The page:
Maine Needhams

My mother emailed me the other day and was like, “You need to make your Great Grandmother Roy’s Needhams. They’re a Maine tradition!” My first thought was, “Whaaaaat?” But then she stipulated not to use Russet potatoes and I was like, “Oh, right” because I remembered her baking fail from years earlier. πŸ˜›


needhams box

What are these beautifully shiny candies, you ask? Well, they are essentially homemade Mounds bars. Sweet, flaky coconut dipped in your chocolate of choice. I was never big on coconut when I was a child. If someone passed me one of these at Christmas I’m sure I would have stuck out my tongue and raided the deviled egg tray instead. πŸ˜› You should know that I made 36 deviled eggs last week and only ate 5 before the party. Tell me that’s not progress.

But these are amazing. Sounds a bit cliche, but I really do think they are better than the candy bar. 

needham tree view

I told my mother that I’d make them if I could use the same recipe as my great grandmother. She did some digging and found that it was basically the same recipe  listed here, with the only difference being that she would only make half a batch and would sometimes split the filling in two and dye one half green and the other half red for Christmas. For the sake of ease I’ll go ahead and make a printable recipe card for the end of this post and credit Mimi in Maine for all her hard work (I checked: No relation to Mariah Carey). Her instructions are a tiny bit lacking so I’ll be sure to fill in all of the missing gaps, courtesy of my mother (who I texted in a panic more than once).

This is like the quintessential little old lady recipe, and I just love it. I mean, wtf is paraffin wax, right? I’d honestly never heard of it before that day. But clearly it’s still used in abundance if my grocery store stocks it and I can’t even onion bagels there. πŸ˜›

But seriously, let’s get started. Christmas is so close and I still have 2-3 recipes left to post! I’m also a poet.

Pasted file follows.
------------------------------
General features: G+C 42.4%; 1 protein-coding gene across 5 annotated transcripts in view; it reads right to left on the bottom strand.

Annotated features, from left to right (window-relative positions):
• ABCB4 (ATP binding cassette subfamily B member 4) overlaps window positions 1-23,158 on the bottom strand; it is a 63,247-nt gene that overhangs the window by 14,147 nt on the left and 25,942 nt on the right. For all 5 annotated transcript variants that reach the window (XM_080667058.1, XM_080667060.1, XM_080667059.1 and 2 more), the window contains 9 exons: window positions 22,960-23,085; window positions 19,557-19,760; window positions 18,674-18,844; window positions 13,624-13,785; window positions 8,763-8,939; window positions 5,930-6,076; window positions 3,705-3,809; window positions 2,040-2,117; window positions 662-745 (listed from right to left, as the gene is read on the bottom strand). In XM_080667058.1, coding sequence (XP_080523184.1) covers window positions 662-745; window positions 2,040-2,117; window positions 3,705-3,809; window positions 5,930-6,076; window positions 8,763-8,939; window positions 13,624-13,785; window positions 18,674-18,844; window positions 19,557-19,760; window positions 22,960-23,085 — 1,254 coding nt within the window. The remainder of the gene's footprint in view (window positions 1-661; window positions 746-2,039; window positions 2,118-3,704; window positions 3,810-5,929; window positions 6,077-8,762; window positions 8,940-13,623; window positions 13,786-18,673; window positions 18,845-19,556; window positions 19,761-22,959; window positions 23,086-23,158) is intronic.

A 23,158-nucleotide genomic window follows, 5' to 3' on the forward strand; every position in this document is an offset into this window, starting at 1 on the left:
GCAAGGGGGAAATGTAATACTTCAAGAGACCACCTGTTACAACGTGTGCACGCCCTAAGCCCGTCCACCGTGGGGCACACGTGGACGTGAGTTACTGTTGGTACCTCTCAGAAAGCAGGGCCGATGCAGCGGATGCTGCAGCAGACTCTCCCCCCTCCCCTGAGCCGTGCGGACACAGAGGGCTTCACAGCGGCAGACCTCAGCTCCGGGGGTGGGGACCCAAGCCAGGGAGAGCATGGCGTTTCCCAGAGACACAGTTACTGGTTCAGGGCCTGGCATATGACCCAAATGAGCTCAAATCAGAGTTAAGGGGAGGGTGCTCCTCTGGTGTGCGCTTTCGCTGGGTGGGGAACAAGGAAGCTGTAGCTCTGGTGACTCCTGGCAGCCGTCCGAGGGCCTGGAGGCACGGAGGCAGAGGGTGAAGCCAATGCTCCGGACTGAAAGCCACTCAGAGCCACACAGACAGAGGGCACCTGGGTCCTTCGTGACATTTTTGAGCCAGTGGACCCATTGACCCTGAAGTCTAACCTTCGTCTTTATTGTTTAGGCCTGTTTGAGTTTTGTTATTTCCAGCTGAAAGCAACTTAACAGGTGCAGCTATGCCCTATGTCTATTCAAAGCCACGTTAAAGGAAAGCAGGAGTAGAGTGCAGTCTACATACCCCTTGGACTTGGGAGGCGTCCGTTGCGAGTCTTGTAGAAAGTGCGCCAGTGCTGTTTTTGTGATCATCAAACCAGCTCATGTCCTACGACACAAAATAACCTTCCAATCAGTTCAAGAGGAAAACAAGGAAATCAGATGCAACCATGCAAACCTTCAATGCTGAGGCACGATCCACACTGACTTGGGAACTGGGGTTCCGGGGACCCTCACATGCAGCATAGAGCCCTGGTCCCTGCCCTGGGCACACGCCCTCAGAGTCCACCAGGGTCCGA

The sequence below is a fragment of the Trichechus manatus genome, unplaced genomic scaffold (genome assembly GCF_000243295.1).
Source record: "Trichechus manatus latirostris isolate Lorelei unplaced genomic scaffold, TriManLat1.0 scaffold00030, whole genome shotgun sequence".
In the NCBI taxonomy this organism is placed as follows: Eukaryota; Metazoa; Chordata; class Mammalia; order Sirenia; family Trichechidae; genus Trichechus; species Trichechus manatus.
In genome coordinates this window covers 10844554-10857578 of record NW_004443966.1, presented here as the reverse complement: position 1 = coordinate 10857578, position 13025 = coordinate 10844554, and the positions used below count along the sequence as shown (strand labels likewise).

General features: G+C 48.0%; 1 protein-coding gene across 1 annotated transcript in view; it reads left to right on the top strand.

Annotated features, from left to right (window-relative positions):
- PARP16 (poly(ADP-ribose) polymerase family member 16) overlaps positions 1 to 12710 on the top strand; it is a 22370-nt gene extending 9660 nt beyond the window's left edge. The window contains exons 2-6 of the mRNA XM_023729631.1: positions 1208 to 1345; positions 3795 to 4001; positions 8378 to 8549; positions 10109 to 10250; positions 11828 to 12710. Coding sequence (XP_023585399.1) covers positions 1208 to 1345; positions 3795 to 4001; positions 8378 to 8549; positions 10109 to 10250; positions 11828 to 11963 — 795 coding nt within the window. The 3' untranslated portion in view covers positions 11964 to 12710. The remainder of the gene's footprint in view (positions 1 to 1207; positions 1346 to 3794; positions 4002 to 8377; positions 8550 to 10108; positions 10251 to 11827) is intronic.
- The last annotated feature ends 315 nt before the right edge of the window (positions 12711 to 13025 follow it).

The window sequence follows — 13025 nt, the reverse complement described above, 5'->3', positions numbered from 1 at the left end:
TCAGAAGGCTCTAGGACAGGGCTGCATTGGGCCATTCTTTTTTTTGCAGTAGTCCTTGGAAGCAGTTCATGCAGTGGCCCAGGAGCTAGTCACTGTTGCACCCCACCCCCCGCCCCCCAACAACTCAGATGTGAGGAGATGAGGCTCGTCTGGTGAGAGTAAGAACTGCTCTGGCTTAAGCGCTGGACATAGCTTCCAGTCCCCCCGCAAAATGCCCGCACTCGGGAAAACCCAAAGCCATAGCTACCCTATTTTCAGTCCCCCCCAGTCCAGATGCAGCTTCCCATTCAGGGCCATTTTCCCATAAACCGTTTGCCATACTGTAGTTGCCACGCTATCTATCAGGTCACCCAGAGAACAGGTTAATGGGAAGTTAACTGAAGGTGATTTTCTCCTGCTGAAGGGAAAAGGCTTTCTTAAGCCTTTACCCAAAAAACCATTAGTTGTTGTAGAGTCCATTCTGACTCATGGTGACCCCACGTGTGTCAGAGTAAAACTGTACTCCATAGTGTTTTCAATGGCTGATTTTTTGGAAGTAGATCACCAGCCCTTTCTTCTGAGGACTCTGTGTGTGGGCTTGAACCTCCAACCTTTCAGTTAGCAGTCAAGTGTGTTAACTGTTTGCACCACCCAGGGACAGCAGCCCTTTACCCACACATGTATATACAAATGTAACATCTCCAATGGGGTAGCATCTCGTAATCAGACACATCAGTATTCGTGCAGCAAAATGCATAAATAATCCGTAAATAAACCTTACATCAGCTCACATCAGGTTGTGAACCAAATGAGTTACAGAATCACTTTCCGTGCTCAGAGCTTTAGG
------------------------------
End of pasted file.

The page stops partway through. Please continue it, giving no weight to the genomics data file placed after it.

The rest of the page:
I decided to make the recipe exactly as written, though I think it could be updated to make it even easier. For example, to start you’re supposed to melt the butter over a double boiler and then stir in the rest of the filling ingredients, but after doing it I realized that it would have been much faster/easier to just melt the butter in the microwave. It’s all good though. Perhaps a gentle melting is what I was after.

butter db

Mimi in Maine doesn’t specify what type of potato to use in the recipe, but my mother insists that it must be white potatoes. Something about flavor and starch levels and whatnot. Mimi also simply says “mashed potatoes, unseasoned” which sort of leads you to wonder if you should add milk to get creamy, or what. The answer is no! Just boil 2-3 peeled and chopped potatoes until tender (like 6-8 minutes) and then mash them the best you can with a fork. You’ll find that it’s impossible to get them smooth this way, but no worries, you can just pick out the big chunks later. Overall you’ll need 3/4 of a cup of potato.

thick needham filling

The filling will be thick due to the 2 lbs (!) of powdered sugar. But please, it’s the holidays. And these will be cut into 1-inch pieces anyway. Don’t freak out! Mixing this stuff is a bish. You’ll have to use your hands to make sure it’s all thoroughly combined. And one other thingβ€”grease your baking sheet like a boss and add some wax paper for added protection. If you don’t, you’re gonna have a bad time.

super thick needham

So at this point you basically wanted to coat your hands and press the mixture down flat into the pan. This is also when the huge chunks of potato rear their ugly heads. I asked my mother and she said that seeing little bits of potato is normal but you should definitely pick out any big ones. At this point we’re halfway through the recipe and it’s only been like 8 minutes! Score. But the next step is to let this mixture harden a bit, which takes some time. It’s achieved a lot faster if you pop the tray in the refrigerator or freezer. You basically want it firm enough where you can cut it with a knife easily.